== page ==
Kononenko and Kozhemyako are interested in the “almost-game” industry, pieces of interactive software that straddle the definitions of “art,” “experiences” and “video games.” In November, they (as their studio, No, Thanks) helped form the Not-Games segment of NextCastle Party, a gaming festival in St. Petersburg. Kononenko and Kozhemyako say that Russia’s indie game industry is on the rise, driven by support from experienced developers, large events and local game jams. Many fresh developers started their own projects last year, they say:
“And this is not about industry in Russia separately, it’s more about [the Russian-speaking] industry. A lot of events are based in Kiev and Minsk; we have many friends and colleagues from Ukraine and Belarus. There are strong communities in Twitter and other media resources. It is not so good with game journalism here. There are some major titles which write about mainstream games, but more specific products are not covered well enough.”
Art-house games about classic, creepy, surrealist films do indeed inhabit a specific category. The Tender Cut will be available for download on April 3rd via its official site; feel free to take a few days to mentally prepare.
If you missed out on that coveted 20th Anniversary PlayStation 4, don’t fret: there’s another special-run model coming soon. Sony has unveiled a limited edition Batman: Arkham Knight PS4 bundle that gives you a “steel grey” console emblazoned with the Caped Crusader’s silhouette alongside the matching controller and, of course, the game. You’ll want to pre-order the $450 pack quickly if you want to stand a chance of getting it on its June 23rd launch day, but there is a standard $400 bundle if you’re either late to the party or are more interested in saving Gotham than showing off.
You may have noticed a few Apple Watch-friendly iOS apps trickle out, but brace yourself: you’re about to face a torrent of them. Apple has opened up WatchKit app submissions to all developers (not just the handful of early partners from before), so anyone who has been toiling over wristwear-ready software in the past few months can finally put it on your iPhone. Given that the Apple Watch release is still three weeks away, this suggests that the App Store will be well-stocked on day one.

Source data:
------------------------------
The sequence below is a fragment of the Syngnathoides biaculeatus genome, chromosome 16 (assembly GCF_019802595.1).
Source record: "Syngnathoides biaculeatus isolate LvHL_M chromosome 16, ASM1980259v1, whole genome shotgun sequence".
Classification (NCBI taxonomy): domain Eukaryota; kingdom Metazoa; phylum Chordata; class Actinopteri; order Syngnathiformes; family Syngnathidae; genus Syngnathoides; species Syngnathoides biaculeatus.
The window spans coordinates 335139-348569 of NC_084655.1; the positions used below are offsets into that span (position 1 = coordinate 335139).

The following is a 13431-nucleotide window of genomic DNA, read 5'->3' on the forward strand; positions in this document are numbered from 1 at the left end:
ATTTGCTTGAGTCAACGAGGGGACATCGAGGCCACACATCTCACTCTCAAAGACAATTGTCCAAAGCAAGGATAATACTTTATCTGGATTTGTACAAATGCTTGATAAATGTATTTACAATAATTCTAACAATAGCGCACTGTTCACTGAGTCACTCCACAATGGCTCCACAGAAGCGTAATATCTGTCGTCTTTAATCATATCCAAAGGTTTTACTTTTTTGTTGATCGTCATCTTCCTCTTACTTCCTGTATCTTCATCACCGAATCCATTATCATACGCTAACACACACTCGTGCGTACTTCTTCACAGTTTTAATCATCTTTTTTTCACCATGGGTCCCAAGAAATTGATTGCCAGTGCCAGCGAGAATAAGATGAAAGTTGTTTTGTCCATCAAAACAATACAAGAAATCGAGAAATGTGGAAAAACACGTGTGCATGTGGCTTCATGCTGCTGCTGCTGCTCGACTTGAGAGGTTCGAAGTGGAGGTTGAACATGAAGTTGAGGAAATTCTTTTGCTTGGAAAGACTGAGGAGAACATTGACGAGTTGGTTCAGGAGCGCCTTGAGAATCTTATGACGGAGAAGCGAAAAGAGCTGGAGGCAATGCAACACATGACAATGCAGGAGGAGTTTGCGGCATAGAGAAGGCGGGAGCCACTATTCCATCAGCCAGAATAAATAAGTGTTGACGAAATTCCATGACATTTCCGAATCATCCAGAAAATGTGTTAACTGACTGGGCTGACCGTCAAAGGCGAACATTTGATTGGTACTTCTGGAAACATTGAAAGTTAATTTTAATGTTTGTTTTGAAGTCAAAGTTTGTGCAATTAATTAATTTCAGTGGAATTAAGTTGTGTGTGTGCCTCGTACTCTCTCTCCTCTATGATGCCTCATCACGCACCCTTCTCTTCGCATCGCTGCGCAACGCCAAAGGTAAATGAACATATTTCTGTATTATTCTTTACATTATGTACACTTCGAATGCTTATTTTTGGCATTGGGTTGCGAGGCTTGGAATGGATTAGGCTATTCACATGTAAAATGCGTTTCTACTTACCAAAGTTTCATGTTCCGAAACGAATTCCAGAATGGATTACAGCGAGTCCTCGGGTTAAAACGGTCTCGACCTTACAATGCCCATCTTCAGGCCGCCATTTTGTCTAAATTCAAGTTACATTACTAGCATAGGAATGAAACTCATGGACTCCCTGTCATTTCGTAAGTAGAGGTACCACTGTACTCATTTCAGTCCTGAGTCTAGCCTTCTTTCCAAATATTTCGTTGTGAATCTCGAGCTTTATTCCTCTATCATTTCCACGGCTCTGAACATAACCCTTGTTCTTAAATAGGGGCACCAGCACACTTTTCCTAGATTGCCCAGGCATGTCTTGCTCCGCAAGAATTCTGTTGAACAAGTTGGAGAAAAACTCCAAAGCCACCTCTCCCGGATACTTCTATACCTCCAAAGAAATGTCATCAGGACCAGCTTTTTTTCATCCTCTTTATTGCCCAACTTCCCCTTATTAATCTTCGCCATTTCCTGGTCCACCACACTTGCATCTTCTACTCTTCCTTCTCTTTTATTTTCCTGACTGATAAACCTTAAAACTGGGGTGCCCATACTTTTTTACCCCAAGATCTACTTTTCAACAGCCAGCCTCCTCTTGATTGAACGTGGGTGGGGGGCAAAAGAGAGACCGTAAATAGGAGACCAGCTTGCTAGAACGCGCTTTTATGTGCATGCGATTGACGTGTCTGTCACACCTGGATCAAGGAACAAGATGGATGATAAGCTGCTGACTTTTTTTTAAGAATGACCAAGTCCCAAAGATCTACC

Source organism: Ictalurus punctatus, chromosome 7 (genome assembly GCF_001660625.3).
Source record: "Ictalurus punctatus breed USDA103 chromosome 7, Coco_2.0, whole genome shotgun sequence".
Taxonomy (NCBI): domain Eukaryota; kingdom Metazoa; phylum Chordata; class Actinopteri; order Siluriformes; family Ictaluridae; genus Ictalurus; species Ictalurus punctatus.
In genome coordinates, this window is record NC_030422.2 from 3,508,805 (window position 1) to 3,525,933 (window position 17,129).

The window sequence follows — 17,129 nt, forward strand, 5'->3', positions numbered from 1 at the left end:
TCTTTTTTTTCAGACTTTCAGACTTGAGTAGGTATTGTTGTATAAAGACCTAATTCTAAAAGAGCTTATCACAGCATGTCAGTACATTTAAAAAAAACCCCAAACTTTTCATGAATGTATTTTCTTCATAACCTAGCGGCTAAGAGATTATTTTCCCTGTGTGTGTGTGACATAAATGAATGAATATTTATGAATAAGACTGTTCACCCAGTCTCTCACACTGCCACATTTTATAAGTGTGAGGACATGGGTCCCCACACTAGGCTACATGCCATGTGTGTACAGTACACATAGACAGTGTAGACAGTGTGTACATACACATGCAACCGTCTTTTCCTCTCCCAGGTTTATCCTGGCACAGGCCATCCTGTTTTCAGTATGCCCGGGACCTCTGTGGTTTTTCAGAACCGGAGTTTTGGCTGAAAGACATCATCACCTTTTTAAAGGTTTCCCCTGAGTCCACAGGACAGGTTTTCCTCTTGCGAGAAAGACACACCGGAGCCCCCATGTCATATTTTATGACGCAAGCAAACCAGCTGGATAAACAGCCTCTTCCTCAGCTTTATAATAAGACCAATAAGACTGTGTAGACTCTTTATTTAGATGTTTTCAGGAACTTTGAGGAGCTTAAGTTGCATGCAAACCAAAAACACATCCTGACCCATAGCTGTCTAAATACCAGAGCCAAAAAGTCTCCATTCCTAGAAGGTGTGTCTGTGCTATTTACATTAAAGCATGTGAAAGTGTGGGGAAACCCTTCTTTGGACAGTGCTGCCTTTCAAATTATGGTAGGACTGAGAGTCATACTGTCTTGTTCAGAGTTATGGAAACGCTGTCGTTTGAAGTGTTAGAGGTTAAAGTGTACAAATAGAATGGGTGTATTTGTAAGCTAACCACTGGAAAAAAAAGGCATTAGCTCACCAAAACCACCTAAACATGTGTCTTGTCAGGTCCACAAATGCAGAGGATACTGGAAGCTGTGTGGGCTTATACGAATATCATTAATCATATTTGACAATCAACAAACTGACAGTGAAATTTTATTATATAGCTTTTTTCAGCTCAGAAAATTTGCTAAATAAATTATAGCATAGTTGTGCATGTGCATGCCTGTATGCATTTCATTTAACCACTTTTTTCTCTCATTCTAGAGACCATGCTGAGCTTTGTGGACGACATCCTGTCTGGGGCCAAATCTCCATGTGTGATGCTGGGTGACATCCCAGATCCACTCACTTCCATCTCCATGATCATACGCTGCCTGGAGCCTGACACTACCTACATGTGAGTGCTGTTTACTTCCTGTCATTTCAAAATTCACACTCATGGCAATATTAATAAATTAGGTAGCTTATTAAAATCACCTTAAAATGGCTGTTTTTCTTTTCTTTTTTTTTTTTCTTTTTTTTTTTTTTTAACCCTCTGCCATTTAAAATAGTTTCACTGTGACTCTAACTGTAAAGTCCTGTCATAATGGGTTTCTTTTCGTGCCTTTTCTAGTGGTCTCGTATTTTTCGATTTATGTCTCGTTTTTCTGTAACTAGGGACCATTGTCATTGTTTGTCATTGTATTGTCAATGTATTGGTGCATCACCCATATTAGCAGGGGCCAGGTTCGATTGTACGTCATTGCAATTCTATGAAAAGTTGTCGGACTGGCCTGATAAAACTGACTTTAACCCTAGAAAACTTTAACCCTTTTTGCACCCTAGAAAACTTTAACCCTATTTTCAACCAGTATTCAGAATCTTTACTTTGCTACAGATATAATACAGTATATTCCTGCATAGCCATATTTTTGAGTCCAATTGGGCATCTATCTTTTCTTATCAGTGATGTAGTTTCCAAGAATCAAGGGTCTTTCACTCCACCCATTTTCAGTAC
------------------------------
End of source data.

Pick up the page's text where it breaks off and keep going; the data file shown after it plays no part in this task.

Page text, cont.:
LG’s new mobile VR headset — which is basically just a plastic version of Google’s cardboard VR viewer — is finally hitting American shores. The company just announced that it’ll be throwing in a free headset, simply called the VR for G3, with the purchase of its latest flagship Android phone at participating retailers. Since it’s adopting the Google Cardboard platform, which is just a box that you can plug your smartphone in for simple VR experiences, there really isn’t much to LG’s offering. You just need to slide in a G3 unit and load up a VR app (LG will also link users to some VR gaming content). It also features a magnet that works together with the phone’s gyroscope (again, just like Google’s box), that lets you select things without interacting with the screen. Unfortunately, it’s still unclear how existing G3 owners can get their hands on LG’s VR headset (we’ve dropped a line for additional details).
It may seem a tad gimmicky, but a cheap VR headset will allow consumers to get a taste of the virtual reality experience without shelling out for an expensive accessory like Samsung’s $200 Gear VR. And while it certainly won’t compare with complex VR tech from Oculus, HTC and Valve, the VR for G3 is a reminder how small the barrier to entry for VR is getting.